Jamie and Matt have been working the tween decks lately. The caulking needed to be replaced and many of the seams were so open that they needed feathers. We’ll start with Jamie working out the widths they’d need to feather the seams.
He uses wood scraps of different measured thicknesses to measure the gap width along each seam.
The nail set crosswise in the scrap keeps the scrap from falling through the gap.
With these measurements in hand, they make up a whole bunch of feathers to fill the gaps. The feathers are snug at the bottom of the deck planking but have a bevel along the top two thirds to allow for caulking.
After the feathers are installed, it’s lots of caulking. We use oakum (hemp fiber treated with pine tar) to caulk.
You can see the feathers alongside the caulking.
Roger and Rob, both master caulkers, came down to help.
Driving the caulking into the seam is a two step process. First the caulking is set into the seam using a series of short tucks that are driven lightly with the mallet and iron.
Then the caulker goes back over the area he just tucked and drives the caulking hard down into the seam.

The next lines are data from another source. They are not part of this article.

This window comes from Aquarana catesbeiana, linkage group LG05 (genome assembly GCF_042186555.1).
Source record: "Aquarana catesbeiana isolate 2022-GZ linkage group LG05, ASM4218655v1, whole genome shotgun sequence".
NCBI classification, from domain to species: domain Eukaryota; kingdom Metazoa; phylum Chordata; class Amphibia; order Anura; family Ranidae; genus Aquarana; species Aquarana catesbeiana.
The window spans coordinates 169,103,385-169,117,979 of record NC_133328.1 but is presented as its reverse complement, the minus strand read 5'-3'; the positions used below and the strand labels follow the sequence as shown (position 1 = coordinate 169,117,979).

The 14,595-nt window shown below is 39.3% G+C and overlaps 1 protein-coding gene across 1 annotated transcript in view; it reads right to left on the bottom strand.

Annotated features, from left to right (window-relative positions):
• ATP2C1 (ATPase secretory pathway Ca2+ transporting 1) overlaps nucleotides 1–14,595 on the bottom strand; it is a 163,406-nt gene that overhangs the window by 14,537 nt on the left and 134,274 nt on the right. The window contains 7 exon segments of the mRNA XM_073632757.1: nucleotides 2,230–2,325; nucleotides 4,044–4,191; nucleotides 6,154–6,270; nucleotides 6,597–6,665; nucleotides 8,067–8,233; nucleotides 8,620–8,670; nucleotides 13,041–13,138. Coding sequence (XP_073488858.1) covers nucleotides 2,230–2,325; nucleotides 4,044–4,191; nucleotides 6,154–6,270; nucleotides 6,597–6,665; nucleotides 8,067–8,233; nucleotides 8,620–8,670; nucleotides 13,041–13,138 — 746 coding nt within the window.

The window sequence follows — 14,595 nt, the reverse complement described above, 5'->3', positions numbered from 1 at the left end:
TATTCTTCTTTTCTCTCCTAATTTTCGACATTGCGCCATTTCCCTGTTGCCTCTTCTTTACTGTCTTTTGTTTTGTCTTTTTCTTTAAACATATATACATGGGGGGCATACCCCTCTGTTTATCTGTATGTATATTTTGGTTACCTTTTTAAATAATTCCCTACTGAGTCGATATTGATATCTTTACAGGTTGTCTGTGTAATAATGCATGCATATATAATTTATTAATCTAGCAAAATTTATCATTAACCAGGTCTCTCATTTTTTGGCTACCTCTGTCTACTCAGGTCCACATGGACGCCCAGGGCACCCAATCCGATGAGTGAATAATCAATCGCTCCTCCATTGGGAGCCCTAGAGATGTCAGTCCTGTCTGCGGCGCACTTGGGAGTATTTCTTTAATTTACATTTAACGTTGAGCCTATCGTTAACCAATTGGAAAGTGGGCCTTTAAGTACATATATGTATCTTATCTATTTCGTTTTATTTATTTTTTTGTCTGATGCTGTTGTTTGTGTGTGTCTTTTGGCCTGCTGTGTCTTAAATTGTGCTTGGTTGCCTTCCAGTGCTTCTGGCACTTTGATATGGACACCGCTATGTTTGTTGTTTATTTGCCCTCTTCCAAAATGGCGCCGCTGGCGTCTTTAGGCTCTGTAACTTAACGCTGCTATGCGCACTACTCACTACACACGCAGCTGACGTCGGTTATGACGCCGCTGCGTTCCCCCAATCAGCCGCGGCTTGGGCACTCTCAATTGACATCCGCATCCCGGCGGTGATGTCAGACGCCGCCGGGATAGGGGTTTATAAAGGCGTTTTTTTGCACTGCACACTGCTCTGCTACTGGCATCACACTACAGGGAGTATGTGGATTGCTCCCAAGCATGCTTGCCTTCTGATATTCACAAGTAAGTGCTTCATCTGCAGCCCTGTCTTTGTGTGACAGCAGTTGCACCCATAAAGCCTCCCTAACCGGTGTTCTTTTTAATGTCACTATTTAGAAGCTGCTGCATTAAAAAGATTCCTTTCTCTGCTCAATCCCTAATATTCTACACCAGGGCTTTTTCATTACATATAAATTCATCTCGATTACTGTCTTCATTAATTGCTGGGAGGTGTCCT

Once your supply of oakum runs out, it’s back to the shop to spin some more. The oakum comes from the supplier in thick cords, and the crew pulls and rolls these cords between their palm and thigh to create a consistent, thinner rope.
It’s not a bad place to be on a cold day with the heater and radio…
Once the caulking is driven, we want to protect it from dirt, water, and any other contamination as quickly as possible. This is particularly important in the areas where museum guests will be walking. The final step in caulking the decks is to seal the seam with hot (really, really hot!) tar. We start by paring the feathers down to the level of the driven caulking.
Rob got the tar good and hot (outside the boat of course), and Jamie and Matt loaded up their tar funnels.
Pouring the tar into the seam is tricky work. When it first comes out of the pot, it’s as thin and runny as water.
Matt and Jamie move along the seam, trying to get just enough tar to completely fill the seam, but not so much as to puddle out around it. It’s tricky work. As the pour progresses, the tar cools and they get a brief sweet spot of time where the flow is steady and controllable, like a thin milkshake.
Soon, the tar cools enough to stop flowing easily, and it’s back to the pot for a refill.
After all the seams are filled we let the tar cool overnight. Given the frigid temps, we could have probably gotten away with just an hour or so.
The next day, we scrape off the excess tar, leaving a nice straight seam.
The seams to the right have been scraped.
Once the primary traffic areas have been addressed, it’s back to work on the perimeter of the tween deck.
Next up, more new masts!